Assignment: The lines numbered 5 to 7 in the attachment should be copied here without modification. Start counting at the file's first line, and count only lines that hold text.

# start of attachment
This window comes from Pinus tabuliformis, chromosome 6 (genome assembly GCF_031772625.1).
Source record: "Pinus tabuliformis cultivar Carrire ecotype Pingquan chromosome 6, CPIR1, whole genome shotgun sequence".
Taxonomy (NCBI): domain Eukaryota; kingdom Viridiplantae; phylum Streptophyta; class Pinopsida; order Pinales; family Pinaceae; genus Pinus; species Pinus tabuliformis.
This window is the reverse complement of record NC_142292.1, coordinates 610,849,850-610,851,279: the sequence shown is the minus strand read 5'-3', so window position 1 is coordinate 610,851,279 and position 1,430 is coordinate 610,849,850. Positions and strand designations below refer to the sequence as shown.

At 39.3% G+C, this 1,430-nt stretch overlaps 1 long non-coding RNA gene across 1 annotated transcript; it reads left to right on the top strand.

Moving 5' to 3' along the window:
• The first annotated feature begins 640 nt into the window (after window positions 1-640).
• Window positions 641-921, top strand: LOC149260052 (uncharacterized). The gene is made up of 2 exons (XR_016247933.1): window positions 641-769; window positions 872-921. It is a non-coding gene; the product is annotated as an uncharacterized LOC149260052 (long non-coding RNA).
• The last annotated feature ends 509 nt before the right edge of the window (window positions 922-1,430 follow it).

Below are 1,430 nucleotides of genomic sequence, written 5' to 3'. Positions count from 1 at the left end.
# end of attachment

At 39.3% G+C, this 1,430-nt stretch overlaps 1 long non-coding RNA gene across 1 annotated transcript; it reads left to right on the top strand.

Moving 5' to 3' along the window:
• The first annotated feature begins 640 nt into the window (after window positions 1-640).